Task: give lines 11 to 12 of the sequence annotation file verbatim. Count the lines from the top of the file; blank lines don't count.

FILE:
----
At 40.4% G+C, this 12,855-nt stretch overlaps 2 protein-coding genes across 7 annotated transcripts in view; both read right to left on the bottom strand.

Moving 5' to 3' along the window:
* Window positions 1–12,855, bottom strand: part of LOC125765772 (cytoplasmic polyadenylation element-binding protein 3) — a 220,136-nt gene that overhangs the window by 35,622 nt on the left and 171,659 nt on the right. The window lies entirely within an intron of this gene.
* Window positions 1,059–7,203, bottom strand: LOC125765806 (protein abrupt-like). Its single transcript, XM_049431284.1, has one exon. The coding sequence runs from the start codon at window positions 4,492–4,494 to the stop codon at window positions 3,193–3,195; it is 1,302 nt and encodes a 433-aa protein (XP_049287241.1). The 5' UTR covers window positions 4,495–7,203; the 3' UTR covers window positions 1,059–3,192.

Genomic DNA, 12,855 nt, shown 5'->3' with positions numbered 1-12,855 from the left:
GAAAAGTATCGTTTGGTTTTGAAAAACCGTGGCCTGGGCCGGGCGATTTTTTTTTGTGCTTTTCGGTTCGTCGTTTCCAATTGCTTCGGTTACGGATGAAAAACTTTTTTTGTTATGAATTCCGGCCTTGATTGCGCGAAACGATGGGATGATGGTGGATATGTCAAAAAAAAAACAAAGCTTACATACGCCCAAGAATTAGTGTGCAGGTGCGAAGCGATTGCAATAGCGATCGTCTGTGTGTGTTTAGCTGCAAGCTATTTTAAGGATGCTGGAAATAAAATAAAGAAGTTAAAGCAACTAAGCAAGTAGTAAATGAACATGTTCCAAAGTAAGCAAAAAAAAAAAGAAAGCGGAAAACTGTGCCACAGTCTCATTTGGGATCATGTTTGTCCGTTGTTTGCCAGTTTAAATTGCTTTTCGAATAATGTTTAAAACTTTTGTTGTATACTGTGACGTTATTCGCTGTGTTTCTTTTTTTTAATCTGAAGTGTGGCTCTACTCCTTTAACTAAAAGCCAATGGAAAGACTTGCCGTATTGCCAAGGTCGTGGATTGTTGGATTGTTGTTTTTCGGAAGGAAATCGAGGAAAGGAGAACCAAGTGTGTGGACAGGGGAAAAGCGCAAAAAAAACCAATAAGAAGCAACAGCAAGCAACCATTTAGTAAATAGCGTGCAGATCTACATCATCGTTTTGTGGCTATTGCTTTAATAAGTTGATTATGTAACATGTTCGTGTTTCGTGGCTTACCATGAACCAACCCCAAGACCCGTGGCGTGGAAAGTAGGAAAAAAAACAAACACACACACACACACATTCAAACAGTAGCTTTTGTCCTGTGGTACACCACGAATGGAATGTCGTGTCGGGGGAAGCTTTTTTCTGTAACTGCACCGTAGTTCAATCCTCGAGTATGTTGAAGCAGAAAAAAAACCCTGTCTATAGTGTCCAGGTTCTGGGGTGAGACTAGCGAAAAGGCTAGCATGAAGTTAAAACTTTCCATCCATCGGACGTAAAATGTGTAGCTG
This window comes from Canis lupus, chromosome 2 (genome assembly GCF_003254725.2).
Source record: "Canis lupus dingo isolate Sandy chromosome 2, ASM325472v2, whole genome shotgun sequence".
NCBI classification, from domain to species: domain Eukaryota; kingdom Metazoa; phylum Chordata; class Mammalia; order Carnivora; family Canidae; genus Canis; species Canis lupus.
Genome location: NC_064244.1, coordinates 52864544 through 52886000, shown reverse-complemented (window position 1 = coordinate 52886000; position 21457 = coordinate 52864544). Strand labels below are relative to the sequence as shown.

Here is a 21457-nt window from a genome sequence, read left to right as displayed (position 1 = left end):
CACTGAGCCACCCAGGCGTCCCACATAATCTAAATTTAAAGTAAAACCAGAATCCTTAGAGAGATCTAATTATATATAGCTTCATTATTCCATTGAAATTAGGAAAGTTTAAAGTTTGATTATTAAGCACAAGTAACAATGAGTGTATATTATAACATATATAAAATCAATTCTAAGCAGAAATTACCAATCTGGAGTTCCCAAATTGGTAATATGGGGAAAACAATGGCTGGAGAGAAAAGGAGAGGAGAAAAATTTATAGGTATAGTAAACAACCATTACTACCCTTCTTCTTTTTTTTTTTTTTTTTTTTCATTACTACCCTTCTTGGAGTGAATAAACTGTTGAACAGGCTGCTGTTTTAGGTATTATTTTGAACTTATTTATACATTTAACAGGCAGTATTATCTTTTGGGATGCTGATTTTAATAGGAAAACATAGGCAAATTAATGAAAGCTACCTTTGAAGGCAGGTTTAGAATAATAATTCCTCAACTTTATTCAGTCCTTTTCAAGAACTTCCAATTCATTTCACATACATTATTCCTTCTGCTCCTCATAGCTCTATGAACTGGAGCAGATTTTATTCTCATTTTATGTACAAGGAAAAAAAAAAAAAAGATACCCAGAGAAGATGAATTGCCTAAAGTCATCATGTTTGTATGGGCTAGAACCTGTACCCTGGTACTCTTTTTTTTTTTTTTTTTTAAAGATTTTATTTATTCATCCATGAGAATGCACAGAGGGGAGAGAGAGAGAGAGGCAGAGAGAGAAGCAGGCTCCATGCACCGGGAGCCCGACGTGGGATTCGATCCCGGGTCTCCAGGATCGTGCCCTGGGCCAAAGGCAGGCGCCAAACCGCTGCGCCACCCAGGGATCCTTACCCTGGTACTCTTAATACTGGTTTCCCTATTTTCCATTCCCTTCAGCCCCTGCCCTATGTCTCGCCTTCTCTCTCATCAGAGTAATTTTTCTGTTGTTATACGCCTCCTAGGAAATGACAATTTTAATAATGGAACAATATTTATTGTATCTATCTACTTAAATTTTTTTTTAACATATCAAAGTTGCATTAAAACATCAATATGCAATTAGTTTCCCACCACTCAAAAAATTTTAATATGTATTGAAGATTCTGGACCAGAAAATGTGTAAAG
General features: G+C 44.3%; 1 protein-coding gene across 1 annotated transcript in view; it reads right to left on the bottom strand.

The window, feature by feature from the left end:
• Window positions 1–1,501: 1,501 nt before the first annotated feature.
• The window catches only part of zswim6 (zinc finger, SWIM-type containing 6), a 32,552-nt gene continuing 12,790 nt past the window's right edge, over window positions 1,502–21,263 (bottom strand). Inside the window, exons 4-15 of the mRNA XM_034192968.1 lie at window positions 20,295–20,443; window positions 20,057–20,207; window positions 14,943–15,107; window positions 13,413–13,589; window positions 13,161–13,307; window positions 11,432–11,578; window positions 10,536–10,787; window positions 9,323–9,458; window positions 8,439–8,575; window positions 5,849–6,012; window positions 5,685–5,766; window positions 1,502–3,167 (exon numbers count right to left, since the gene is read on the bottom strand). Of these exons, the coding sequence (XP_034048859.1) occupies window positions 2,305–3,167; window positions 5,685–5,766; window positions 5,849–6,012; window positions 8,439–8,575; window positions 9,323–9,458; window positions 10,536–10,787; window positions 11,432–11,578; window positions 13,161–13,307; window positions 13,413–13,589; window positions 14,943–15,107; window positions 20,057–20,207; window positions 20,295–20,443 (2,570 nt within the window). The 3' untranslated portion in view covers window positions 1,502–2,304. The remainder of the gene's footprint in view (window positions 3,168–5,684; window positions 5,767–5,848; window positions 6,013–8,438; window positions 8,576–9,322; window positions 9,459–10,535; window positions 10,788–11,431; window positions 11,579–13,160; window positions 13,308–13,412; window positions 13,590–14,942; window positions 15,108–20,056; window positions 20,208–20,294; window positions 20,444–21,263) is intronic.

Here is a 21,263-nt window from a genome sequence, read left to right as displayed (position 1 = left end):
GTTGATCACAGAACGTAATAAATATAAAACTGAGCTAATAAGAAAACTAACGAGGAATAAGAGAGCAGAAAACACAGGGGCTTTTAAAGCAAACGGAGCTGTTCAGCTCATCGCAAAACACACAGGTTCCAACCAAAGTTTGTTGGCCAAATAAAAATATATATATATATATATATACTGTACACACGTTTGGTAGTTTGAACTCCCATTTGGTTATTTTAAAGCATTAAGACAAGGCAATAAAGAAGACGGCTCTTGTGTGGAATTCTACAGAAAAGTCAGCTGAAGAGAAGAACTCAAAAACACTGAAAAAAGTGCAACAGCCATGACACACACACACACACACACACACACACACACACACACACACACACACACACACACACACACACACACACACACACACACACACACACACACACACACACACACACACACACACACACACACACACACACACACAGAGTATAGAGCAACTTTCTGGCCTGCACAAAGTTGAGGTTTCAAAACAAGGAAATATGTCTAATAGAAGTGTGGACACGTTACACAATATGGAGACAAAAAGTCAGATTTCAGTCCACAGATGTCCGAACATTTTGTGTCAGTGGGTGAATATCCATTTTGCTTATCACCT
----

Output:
Here is a 21457-nt window from a genome sequence, read left to right as displayed (position 1 = left end):
CACTGAGCCACCCAGGCGTCCCACATAATCTAAATTTAAAGTAAAACCAGAATCCTTAGAGAGATCTAATTATATATAGCTTCATTATTCCATTGAAATTAGGAAAGTTTAAAGTTTGATTATTAAGCACAAGTAACAATGAGTGTATATTATAACATATATAAAATCAATTCTAAGCAGAAATTACCAATCTGGAGTTCCCAAATTGGTAATATGGGGAAAACAATGGCTGGAGAGAAAAGGAGAGGAGAAAAATTTATAGGTATAGTAAACAACCATTACTACCCTTCTTCTTTTTTTTTTTTTTTTTTTTCATTACTACCCTTCTTGGAGTGAATAAACTGTTGAACAGGCTGCTGTTTTAGGTATTATTTTGAACTTATTTATACATTTAACAGGCAGTATTATCTTTTGGGATGCTGATTTTAATAGGAAAACATAGGCAAATTAATGAAAGCTACCTTTGAAGGCAGGTTTAGAATAATAATTCCTCAACTTTATTCAGTCCTTTTCAAGAACTTCCAATTCATTTCACATACATTATTCCTTCTGCTCCTCATAGCTCTATGAACTGGAGCAGATTTTATTCTCATTTTATGTACAAGGAAAAAAAAAAAAAAGATACCCAGAGAAGATGAATTGCCTAAAGTCATCATGTTTGTATGGGCTAGAACCTGTACCCTGGTACTCTTTTTTTTTTTTTTTTTTAAAGATTTTATTTATTCATCCATGAGAATGCACAGAGGGGAGAGAGAGAGAGAGGCAGAGAGAGAAGCAGGCTCCATGCACCGGGAGCCCGACGTGGGATTCGATCCCGGGTCTCCAGGATCGTGCCCTGGGCCAAAGGCAGGCGCCAAACCGCTGCGCCACCCAGGGATCCTTACCCTGGTACTCTTAATACTGGTTTCCCTATTTTCCATTCCCTTCAGCCCCTGCCCTATGTCTCGCCTTCTCTCTCATCAGAGTAATTTTTCTGTTGTTATACGCCTCCTAGGAAATGACAATTTTAATAATGGAACAATATTTATTGTATCTATCTACTTAAATTTTTTTTTAACATATCAAAGTTGCATTAAAACATCAATATGCAATTAGTTTCCCACCACTCAAAAAATTTTAATATGTATTGAAGATTCTGGACCAGAAAATGTGTAAAG